Maya Bay (Film location from The Beach)

Does the film give a false impression of how astonishing Maya Bay actually is in reality?

Sat in my bedroom with Tony Bessant in 2012 I told him that he needed to see the famous Maya Bay scene from The Beach, directed by Danny Boyle. A huge chunk of the film was shot in Maya Bay, the pinnacle of natural beauty- a small alcove in the Andaman sea that replicates paradise. Immediately after the ‘Maya Bay’ scene whilst watching The Beach there was a telepathic understanding that we would be going to this magical place. A few months down the line we booked our flights to travel around Thailand. We visited many places including the Phi Phi Islands where Maya Bay is situated.

Half way through our vacation in Thailand we found ourselves in the crystal clear waters of the Phi Phi Islands climbing into a small boat, the sky was blue. Our host would be taking us to Maya Bay- along with a few other places dotted around the Islands. After about 15 minutes of being on our boat, the natural rock formation in the distance that surrounds Maya Bay was becoming visible as we skimmed the waves of the Andaman sea.

Photograph I took of the bay looking out (Same location as film shot with Leonardo Di Caprio below)

We veered around the corner of the gigantic rock formation and BANG! Just like that, in that very moment I had one of the best specimens of natural beauty that this vast planet has to offer, right in front of my eyes. As soon as we turned the corner Moby’s track Porcelain, the soundtrack from The Beach kicked in, inside my head. My film maker mode had switched on, I was in awe. (The Beach uses CGI to fill the gap in the rock formation)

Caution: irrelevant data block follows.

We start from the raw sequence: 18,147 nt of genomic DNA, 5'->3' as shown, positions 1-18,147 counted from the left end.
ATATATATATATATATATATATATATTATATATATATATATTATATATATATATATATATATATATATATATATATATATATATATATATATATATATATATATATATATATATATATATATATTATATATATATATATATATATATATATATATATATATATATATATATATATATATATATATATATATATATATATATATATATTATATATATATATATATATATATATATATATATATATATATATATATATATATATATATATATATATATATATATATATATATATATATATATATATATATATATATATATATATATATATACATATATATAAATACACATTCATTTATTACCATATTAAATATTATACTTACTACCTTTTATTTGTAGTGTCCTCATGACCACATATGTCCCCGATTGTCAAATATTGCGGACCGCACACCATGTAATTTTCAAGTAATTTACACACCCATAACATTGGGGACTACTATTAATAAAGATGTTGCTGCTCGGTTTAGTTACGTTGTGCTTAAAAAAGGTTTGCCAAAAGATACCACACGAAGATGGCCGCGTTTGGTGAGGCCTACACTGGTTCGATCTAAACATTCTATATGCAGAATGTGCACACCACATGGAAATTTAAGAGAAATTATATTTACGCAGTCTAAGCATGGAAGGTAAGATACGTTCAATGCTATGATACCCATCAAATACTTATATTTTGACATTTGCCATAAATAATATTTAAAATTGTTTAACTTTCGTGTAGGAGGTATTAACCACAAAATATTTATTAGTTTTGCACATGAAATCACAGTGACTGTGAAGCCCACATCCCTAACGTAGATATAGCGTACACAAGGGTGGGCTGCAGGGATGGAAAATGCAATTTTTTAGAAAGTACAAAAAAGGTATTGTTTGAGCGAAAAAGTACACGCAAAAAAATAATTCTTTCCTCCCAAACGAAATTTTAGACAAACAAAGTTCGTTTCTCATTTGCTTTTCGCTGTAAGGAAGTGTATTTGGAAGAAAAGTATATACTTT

Heading towards the bay through the middle of the enclosure the water below was clear, bearing in mind we were still a couple of hundred metres from the beach, the water was deep! The boat pulled up and out we jumped out. The water near the beach was warm and the sand white! We spent our time stumbling up and down the iconic beach, where Leonardo Di Caprio once read out his lines in front of Danny Boyle and the crew. Strolling through the bush behind the beach, venturing further into the alcove myself and Tony barely spoke. We were speechless, astonished. After spending roughly half an hour on the island we headed back out of Maya Bay. On the way back we experienced cliff jumping, visited monkey beaches and snorkelled with sharks.


Leonardo Di Caprio looking out onto Maya Bay in ‘The Beach’ showing added CGI on the rock formation (I do not own this image)

Does the film give a false impression of how astonishing Maya Bay is? No it doesn’t. Maya Bay is a place that makes you question all aspects of life, the whole experience is surreal. My outlook on life changed that day, I will return. (Check out some more of my pictures below)




Myself and Tony on Maya Bay


Turquoise waters of Maya Bay